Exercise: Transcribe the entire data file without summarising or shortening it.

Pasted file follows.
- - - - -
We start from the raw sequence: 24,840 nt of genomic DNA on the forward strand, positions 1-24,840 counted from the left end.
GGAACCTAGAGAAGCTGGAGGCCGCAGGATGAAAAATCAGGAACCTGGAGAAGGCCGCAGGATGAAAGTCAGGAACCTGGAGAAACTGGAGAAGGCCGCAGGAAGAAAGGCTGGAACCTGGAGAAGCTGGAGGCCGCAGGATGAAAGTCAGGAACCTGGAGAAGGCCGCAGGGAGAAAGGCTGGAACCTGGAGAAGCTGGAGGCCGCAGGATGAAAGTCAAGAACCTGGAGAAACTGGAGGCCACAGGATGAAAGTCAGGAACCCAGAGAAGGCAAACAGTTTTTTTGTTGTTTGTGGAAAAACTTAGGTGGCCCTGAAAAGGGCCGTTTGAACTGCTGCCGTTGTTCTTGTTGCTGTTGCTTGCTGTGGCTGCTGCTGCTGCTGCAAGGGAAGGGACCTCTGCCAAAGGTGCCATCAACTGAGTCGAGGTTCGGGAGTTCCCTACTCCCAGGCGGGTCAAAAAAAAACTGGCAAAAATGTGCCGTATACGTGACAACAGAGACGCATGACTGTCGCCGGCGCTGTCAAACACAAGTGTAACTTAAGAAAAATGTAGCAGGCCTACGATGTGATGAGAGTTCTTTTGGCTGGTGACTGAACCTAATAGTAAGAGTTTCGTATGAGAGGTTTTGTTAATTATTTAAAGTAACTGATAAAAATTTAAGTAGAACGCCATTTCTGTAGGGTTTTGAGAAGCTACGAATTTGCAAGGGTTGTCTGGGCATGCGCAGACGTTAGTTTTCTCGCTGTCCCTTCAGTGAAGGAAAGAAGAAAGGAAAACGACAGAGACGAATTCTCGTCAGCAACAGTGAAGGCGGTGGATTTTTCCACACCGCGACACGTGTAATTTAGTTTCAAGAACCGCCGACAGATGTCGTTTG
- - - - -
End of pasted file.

We start from the raw sequence: 24,840 nt of genomic DNA on the forward strand, positions 1-24,840 counted from the left end.
GGAACCTAGAGAAGCTGGAGGCCGCAGGATGAAAAATCAGGAACCTGGAGAAGGCCGCAGGATGAAAGTCAGGAACCTGGAGAAACTGGAGAAGGCCGCAGGAAGAAAGGCTGGAACCTGGAGAAGCTGGAGGCCGCAGGATGAAAGTCAGGAACCTGGAGAAGGCCGCAGGGAGAAAGGCTGGAACCTGGAGAAGCTGGAGGCCGCAGGATGAAAGTCAAGAACCTGGAGAAACTGGAGGCCACAGGATGAAAGTCAGGAACCCAGAGAAGGCAAACAGTTTTTTTGTTGTTTGTGGAAAAACTTAGGTGGCCCTGAAAAGGGCCGTTTGAACTGCTGCCGTTGTTCTTGTTGCTGTTGCTTGCTGTGGCTGCTGCTGCTGCTGCAAGGGAAGGGACCTCTGCCAAAGGTGCCATCAACTGAGTCGAGGTTCGGGAGTTCCCTACTCCCAGGCGGGTCAAAAAAAAACTGGCAAAAATGTGCCGTATACGTGACAACAGAGACGCATGACTGTCGCCGGCGCTGTCAAACACAAGTGTAACTTAAGAAAAATGTAGCAGGCCTACGATGTGATGAGAGTTCTTTTGGCTGGTGACTGAACCTAATAGTAAGAGTTTCGTATGAGAGGTTTTGTTAATTATTTAAAGTAACTGATAAAAATTTAAGTAGAACGCCATTTCTGTAGGGTTTTGAGAAGCTACGAATTTGCAAGGGTTGTCTGGGCATGCGCAGACGTTAGTTTTCTCGCTGTCCCTTCAGTGAAGGAAAGAAGAAAGGAAAACGACAGAGACGAATTCTCGTCAGCAACAGTGAAGGCGGTGGATTTTTCCACACCGCGACACGTGTAATTTAGTTTCAAGAACCGCCGACAGATGTCGTTTG